69.4 F
Thursday, May 30, 2024

Buy now


Green Book Mobile App Turns the Painful History of Traveling While Black Into Tool for Learning


Wikimedia Commons

A new mobile tool combines the latest technology with the legacy of a forgotten past when “traveling while black” was an activity fraught with peril and danger.

In a first-of-its-kind combination of history and technology, the South Carolina African American Heritage Commission has created a web-based mobile version of The Green Book—also known as the Negro Motorist Green Book and the Negro Travelers Green Book—to guide tourists and residents interested in visiting historical sites that highlight the cultural and historic tradition of African Americans in the state.

During the Jim Crow era, black travelers faced a number of concerns: Many hotels, inns and restaurants didn’t allow black customers. White-owned businesses in the South often refused to service vehicles driven by African Americans. Even stopping to use gas station restrooms was fraught with peril across the Southern United States. In 1956, only three hotels in the entire state of New Hampshire offered accommodations to black travelers.



Thus, this was not just a Southern phenomenon. According to the book <a rel="nofollow" data-amazonasin="0743294483" data-amazonsubtag="[p|1795737906[a|0743294483[au|5876237249236036428[b|theroot" onclick="window.ga('send', 'event', 'Commerce', 'theroot – Green Book Mobile App Turns the Painful History of Traveling While Black Into Tool for Learning’, ‘0743294483’);” data-amazontag=”kinjaroot-20″ href=”https://www.amazon.com/Sundown-Towns-Hidden-Dimension-American/dp/0743294483?tag=kinjaroot-20&ascsubtag=[t|link[p|1795737906[a|0743294483[au|5876237249236036428[b|theroot”>Sundown Towns: A Hidden Dimension of Racism, by the end of the 1960s, more than 10,000 towns forbade blacks from entering their city limits after dark, including Glendale, Calif., and Warren, Mich. Over half the incorporated towns in Illinois were “sundown towns” like Anna, Ill., which expelled its entire black population in 1909 and had the unofficial slogan “Ain’t no niggers allowed.”

In 1937, a mail carrier named Victor Hugo Green published the Negro Motorist Green Book—a guide for New York of places that welcomed black travelers. He relied on information from fellow black postal carriers, and the book became so popular, many referred to it as “the bible for black travelers.” By the time the last edition of the Green Book was published in 1966-1967, it had expanded from a 15-page guide for New York to 99 pages of information indicating safe harbor for blacks traveling all over America and internationally.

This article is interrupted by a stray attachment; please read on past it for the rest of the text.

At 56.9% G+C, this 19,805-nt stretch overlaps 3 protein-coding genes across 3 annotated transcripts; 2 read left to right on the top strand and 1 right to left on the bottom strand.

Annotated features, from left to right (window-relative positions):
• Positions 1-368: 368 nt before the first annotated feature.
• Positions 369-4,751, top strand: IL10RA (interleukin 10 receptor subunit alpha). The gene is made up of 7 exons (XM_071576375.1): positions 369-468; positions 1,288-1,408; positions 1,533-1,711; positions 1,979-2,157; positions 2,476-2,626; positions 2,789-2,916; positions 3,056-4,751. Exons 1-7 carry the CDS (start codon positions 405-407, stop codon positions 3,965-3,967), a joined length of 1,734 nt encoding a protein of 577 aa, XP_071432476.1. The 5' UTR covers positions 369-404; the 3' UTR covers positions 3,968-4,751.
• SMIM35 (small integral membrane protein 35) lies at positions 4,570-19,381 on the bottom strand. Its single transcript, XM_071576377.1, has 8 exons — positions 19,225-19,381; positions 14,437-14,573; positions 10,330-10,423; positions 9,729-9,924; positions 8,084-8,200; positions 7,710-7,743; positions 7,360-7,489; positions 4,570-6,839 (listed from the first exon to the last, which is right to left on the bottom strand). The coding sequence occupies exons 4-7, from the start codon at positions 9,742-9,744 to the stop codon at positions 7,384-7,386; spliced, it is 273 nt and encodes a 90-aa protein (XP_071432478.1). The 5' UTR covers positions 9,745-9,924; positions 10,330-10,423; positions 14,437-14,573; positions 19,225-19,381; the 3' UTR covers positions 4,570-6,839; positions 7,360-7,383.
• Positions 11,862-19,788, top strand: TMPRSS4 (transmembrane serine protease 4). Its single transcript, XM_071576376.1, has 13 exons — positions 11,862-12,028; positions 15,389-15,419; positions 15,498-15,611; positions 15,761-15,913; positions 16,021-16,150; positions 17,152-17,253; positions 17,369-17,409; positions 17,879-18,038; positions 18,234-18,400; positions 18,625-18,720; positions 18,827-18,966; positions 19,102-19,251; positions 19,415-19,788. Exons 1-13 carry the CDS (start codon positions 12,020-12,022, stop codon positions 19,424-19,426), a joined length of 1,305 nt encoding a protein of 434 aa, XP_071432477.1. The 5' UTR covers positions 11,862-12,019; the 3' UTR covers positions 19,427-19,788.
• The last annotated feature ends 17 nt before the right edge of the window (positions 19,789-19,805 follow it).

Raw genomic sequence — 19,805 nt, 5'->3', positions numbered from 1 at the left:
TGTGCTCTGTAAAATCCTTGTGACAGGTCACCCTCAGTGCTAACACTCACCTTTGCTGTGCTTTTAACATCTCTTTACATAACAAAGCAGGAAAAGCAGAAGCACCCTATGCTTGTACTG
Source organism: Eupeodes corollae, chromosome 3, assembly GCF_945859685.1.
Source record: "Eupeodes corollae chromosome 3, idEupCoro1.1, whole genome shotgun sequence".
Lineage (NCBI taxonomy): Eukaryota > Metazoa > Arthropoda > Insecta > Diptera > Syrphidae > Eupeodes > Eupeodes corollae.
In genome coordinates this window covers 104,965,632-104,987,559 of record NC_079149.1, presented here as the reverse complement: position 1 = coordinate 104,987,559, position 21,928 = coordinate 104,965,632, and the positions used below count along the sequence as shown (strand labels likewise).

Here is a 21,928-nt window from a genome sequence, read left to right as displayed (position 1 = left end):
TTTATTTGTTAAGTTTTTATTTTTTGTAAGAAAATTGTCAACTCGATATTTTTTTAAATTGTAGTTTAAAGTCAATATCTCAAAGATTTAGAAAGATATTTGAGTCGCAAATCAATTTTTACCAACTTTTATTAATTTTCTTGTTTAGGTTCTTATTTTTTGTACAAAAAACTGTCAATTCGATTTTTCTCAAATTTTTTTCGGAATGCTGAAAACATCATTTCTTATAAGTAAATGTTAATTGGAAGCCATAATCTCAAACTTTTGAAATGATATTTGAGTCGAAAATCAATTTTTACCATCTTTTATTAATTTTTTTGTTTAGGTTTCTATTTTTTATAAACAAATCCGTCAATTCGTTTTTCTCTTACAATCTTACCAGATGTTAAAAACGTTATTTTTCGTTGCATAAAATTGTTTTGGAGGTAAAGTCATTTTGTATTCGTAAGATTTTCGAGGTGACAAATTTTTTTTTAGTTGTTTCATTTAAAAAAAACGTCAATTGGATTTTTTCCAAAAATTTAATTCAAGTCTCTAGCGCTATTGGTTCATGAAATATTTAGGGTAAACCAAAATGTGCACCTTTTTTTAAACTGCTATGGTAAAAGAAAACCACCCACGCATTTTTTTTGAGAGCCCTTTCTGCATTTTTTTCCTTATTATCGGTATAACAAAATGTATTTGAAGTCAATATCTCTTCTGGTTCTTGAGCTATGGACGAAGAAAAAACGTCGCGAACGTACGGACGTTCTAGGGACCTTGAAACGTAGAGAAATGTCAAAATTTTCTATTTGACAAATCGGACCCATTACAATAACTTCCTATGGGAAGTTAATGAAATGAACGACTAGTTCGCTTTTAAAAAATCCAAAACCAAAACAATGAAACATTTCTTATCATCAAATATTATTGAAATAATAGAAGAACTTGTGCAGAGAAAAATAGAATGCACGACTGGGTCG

Created by the South Carolina African American Heritage Commission, the Green Book of South Carolina has been designed for travelers and residents interested in the cultural and historical sites across the state. Similar to a tourism app, it encompasses every county in South Carolina and highlights the rich cultural history of places like Charleston’s slave market, numerous civil rights landmarks and the historic Rosenwald Schools.

“The development of the mobile guide perfectly aligns with our organization’s mission to identify and promote the preservation of historic sites, structures, buildings and culture of the African-American experience in South Carolina,” said Jannie Harriot, vice chairperson of the commission. (In the interests of full disclosure, Jannie Harriot is related to the writer by motherhood.)

The South Carolina African American Heritage Commission works to increase the social, political and economic value of South Carolina African-American heritage; encourage and demonstrate respect for all heritages; document and institutionalize African-American heritage as an ongoing goal of preservation; and explore all areas of South Carolina for African-American contributions.


Check out the Green Book of South Carolina here.

Let’s block ads! (Why?)

Related Articles

Stay Connected


Latest News